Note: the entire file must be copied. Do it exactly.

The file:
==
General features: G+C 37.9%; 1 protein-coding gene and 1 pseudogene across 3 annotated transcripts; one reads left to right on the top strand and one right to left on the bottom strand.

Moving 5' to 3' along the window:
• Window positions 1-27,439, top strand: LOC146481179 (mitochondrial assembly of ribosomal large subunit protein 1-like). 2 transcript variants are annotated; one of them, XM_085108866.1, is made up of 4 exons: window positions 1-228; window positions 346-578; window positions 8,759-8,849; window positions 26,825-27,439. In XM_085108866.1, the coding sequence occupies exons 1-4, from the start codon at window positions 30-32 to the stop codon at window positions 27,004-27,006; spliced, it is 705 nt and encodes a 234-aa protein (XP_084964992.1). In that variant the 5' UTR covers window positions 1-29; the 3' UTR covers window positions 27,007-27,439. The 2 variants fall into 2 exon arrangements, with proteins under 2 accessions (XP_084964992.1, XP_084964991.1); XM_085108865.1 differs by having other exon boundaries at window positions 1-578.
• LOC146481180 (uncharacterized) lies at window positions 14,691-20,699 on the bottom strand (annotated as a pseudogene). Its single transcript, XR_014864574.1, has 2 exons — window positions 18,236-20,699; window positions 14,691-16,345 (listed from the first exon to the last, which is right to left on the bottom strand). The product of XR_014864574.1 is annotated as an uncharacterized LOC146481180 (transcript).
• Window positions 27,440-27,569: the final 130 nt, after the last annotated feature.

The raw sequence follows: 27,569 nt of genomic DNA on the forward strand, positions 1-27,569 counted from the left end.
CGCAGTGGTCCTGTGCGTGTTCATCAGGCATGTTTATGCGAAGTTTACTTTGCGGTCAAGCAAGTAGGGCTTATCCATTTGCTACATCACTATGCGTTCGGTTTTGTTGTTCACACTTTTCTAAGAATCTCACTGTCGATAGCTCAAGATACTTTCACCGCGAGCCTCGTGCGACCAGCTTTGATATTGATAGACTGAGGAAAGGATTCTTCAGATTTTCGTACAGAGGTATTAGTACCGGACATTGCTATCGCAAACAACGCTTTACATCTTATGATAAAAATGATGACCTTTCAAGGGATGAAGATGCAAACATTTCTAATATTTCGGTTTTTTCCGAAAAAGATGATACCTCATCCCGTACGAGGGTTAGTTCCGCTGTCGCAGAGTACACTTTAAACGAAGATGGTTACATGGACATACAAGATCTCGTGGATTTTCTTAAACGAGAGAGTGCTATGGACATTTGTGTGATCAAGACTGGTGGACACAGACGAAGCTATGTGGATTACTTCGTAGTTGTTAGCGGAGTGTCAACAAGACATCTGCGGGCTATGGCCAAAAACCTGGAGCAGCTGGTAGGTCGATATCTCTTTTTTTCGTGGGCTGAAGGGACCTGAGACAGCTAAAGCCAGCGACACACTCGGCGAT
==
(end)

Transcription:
General features: G+C 37.9%; 1 protein-coding gene and 1 pseudogene across 3 annotated transcripts; one reads left to right on the top strand and one right to left on the bottom strand.

Moving 5' to 3' along the window:
• Window positions 1-27,439, top strand: LOC146481179 (mitochondrial assembly of ribosomal large subunit protein 1-like). 2 transcript variants are annotated; one of them, XM_085108866.1, is made up of 4 exons: window positions 1-228; window positions 346-578; window positions 8,759-8,849; window positions 26,825-27,439. In XM_085108866.1, the coding sequence occupies exons 1-4, from the start codon at window positions 30-32 to the stop codon at window positions 27,004-27,006; spliced, it is 705 nt and encodes a 234-aa protein (XP_084964992.1). In that variant the 5' UTR covers window positions 1-29; the 3' UTR covers window positions 27,007-27,439. The 2 variants fall into 2 exon arrangements, with proteins under 2 accessions (XP_084964992.1, XP_084964991.1); XM_085108865.1 differs by having other exon boundaries at window positions 1-578.
• LOC146481180 (uncharacterized) lies at window positions 14,691-20,699 on the bottom strand (annotated as a pseudogene). Its single transcript, XR_014864574.1, has 2 exons — window positions 18,236-20,699; window positions 14,691-16,345 (listed from the first exon to the last, which is right to left on the bottom strand). The product of XR_014864574.1 is annotated as an uncharacterized LOC146481180 (transcript).
• Window positions 27,440-27,569: the final 130 nt, after the last annotated feature.

The raw sequence follows: 27,569 nt of genomic DNA on the forward strand, positions 1-27,569 counted from the left end.
CGCAGTGGTCCTGTGCGTGTTCATCAGGCATGTTTATGCGAAGTTTACTTTGCGGTCAAGCAAGTAGGGCTTATCCATTTGCTACATCACTATGCGTTCGGTTTTGTTGTTCACACTTTTCTAAGAATCTCACTGTCGATAGCTCAAGATACTTTCACCGCGAGCCTCGTGCGACCAGCTTTGATATTGATAGACTGAGGAAAGGATTCTTCAGATTTTCGTACAGAGGTATTAGTACCGGACATTGCTATCGCAAACAACGCTTTACATCTTATGATAAAAATGATGACCTTTCAAGGGATGAAGATGCAAACATTTCTAATATTTCGGTTTTTTCCGAAAAAGATGATACCTCATCCCGTACGAGGGTTAGTTCCGCTGTCGCAGAGTACACTTTAAACGAAGATGGTTACATGGACATACAAGATCTCGTGGATTTTCTTAAACGAGAGAGTGCTATGGACATTTGTGTGATCAAGACTGGTGGACACAGACGAAGCTATGTGGATTACTTCGTAGTTGTTAGCGGAGTGTCAACAAGACATCTGCGGGCTATGGCCAAAAACCTGGAGCAGCTGGTAGGTCGATATCTCTTTTTTTCGTGGGCTGAAGGGACCTGAGACAGCTAAAGCCAGCGACACACTCGGCGAT